by Norman Solomon
push by federal regulators to break up Microsoft is big news. Until recently, the software giant seemed untouchable -- and few people demanded effective antitrust efforts against monopoly power in the software industry. These days, a similar lack of vision is routine in looking at the media business.
Today, just six corporations have a forceful grip on America's mass media. We should consider how to break the hammerlock that huge firms currently maintain around the windpipe of the First Amendment. And we'd better hurry.
The trend lines of media ownership are steep and ominous in the United States. When "The Media Monopoly" first appeared on bookshelves in 1983, author Ben Bagdikian explains, "50 corporations dominated most of every mass medium." With each new edition, that number kept dropping -- to 29 media firms in 1987, 23 in 1990, 14 in 1992, and 10 in 1997.
Published this spring, the sixth edition of "The Media Monopoly" documents that just a half-dozen corporations are now supplying most of the nation's media fare. And Bagdikian, a longtime journalist, continues to sound the alarm. "It is the overwhelming collective power of these firms, with their corporate interlocks and unified cultural and political values, that raises troubling questions about the individual's role in the American democracy."
I wonder what the chances are that Bagdikian -- or anyone else -- will be invited onto major TV broadcast networks to discuss the need for vigorous antitrust enforcement against the biggest media conglomerates. Let's see:
And then there's always cable television, with several networks devoted to news:
Since all of those major TV news sources are owned by one of the Big Six, the chances are mighty slim that you'll be able to catch a discussion of media antitrust issues on national television.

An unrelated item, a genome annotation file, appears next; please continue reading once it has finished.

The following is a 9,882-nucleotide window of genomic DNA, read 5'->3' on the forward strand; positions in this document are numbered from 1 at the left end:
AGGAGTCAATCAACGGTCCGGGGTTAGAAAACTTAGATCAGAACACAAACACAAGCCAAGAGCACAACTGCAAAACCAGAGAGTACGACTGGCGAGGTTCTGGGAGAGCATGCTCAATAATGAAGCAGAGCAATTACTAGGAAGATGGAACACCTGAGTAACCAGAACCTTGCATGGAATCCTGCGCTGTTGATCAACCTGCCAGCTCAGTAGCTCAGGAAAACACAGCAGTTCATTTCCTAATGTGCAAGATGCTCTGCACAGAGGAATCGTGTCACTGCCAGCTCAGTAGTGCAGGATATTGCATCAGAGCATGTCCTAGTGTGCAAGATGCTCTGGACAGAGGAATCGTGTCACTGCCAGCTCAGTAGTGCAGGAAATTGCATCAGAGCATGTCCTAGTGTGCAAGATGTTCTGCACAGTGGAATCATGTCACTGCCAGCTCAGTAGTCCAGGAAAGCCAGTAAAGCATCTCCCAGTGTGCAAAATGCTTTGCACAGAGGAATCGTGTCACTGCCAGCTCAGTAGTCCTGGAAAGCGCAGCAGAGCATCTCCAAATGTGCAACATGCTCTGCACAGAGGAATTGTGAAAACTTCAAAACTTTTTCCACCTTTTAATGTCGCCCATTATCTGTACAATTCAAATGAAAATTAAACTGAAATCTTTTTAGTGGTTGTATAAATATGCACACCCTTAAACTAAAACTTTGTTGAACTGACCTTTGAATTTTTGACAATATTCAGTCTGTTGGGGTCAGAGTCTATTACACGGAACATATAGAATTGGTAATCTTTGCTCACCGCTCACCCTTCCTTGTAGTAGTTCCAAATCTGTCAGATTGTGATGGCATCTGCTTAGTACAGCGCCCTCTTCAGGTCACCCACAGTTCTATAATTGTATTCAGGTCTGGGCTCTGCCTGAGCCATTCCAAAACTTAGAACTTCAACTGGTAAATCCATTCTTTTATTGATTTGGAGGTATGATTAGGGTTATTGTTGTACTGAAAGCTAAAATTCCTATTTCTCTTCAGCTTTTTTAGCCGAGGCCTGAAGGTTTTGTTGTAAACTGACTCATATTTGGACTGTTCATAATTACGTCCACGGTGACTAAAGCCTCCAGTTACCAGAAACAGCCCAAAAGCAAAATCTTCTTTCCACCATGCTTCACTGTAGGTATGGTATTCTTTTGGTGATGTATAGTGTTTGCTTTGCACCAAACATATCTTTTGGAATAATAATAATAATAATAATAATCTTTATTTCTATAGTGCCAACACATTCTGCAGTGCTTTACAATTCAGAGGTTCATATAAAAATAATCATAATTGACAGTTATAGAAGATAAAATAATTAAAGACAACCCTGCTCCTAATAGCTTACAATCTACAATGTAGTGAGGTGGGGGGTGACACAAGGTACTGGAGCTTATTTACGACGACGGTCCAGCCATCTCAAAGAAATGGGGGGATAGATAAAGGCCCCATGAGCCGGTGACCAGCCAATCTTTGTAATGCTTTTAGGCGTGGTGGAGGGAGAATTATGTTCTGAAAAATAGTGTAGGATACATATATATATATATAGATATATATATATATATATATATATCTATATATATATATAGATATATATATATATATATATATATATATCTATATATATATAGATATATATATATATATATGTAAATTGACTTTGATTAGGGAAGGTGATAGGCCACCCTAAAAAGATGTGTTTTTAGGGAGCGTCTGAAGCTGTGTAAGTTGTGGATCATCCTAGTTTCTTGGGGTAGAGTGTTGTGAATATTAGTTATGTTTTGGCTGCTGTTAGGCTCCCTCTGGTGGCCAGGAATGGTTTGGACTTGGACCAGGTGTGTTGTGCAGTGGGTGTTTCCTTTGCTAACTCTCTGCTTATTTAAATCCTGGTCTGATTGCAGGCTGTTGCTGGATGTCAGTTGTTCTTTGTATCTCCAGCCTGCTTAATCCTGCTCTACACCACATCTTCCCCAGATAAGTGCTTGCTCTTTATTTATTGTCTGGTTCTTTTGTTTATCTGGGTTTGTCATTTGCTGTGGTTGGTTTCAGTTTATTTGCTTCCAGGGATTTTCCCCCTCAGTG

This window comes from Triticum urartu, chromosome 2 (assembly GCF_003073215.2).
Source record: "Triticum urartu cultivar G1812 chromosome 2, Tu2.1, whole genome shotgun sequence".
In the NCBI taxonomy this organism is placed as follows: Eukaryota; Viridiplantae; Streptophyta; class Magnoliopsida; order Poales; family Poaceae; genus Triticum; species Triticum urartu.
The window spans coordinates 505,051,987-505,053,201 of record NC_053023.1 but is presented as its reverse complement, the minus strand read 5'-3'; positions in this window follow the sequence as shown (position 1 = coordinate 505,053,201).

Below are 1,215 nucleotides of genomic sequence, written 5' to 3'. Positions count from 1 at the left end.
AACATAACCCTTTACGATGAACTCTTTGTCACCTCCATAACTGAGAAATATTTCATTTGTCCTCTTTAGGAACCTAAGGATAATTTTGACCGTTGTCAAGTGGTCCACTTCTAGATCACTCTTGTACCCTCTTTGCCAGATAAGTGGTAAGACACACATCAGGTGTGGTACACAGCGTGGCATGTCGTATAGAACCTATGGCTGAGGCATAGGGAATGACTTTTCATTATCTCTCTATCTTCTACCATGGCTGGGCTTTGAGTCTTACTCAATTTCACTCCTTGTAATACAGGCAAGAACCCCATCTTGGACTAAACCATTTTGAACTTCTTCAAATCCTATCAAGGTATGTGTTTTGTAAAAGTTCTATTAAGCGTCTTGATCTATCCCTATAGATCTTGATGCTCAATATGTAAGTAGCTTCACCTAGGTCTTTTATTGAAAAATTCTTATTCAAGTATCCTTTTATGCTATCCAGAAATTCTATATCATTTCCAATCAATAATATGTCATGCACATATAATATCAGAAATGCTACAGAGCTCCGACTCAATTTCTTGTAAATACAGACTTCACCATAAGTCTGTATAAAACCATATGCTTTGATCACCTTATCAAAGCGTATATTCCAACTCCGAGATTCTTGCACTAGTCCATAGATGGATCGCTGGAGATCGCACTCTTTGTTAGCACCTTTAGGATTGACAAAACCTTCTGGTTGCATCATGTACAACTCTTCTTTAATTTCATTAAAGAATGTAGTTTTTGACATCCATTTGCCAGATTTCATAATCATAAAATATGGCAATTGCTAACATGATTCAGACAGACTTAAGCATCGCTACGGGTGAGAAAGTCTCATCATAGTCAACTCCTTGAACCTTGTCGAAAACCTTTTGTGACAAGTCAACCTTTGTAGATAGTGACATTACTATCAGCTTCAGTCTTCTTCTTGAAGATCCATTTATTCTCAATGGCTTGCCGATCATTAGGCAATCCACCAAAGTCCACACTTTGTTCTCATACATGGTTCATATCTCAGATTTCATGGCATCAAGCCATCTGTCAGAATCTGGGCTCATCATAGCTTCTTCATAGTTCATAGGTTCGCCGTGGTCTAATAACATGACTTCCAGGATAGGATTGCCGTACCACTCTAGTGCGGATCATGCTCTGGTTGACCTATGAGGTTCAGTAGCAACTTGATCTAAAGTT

Meanwhile, the only Big Sixer that doesn't possess a key U.S. television outlet -- the Bertelsmann firm based in Germany -- is the most powerful company in the book industry. It owns the mammoth publisher Random House, and plenty more in the media universe. Bertelsmann "is the world's third largest conglomerate," Bagdikian reports, "with substantial ownership of magazines, newspapers, music, television, on-line trading, films, and radio in 53 countries." Try pitching a book proposal to a Random House editor about the dangers of global media consolidation.
Well, you might comfort yourself by thinking about cyberspace. Think again. The dominant Internet service provider, America Online, is combining with already-number-one Time Warner -- and the new firm AOL Time Warner would have more to lose than any other corporation if a movement grew to demand antitrust action against media conglomerates.
Amid rampant overall commercialization of the most heavily trafficked websites, AOL steers its 22 million subscribers in many directions -- and, in the future, Time Warner's offerings will be most frequently highlighted. While seeming to be gateways to a vast cybergalaxy, AOL's favorite links will remain overwhelmingly corporate friendly within a virtual cul-de-sac.
Hype about the New Media seems boundless, while insatiable old hungers for maximum profits fill countless screens. Centralization is the order of the media day. As Bagdikian points out: "The power and influence of the dominant companies are understated by counting them as 'six.' They are intertwined: they own stock in each other, they cooperate in joint media ventures, and among themselves they divide profits from some of the most widely viewed programs on television, cable and movies."
We may not like the nation's gigantic media firms, but right now they don't care much what we think. A strong antitrust movement aimed at the Big Six could change such indifference in a hurry.
April 30, 2000 (http://www.monitor.net/monitor) All Rights Reserved. Contact firstname.lastname@example.org for permission to use in any format.
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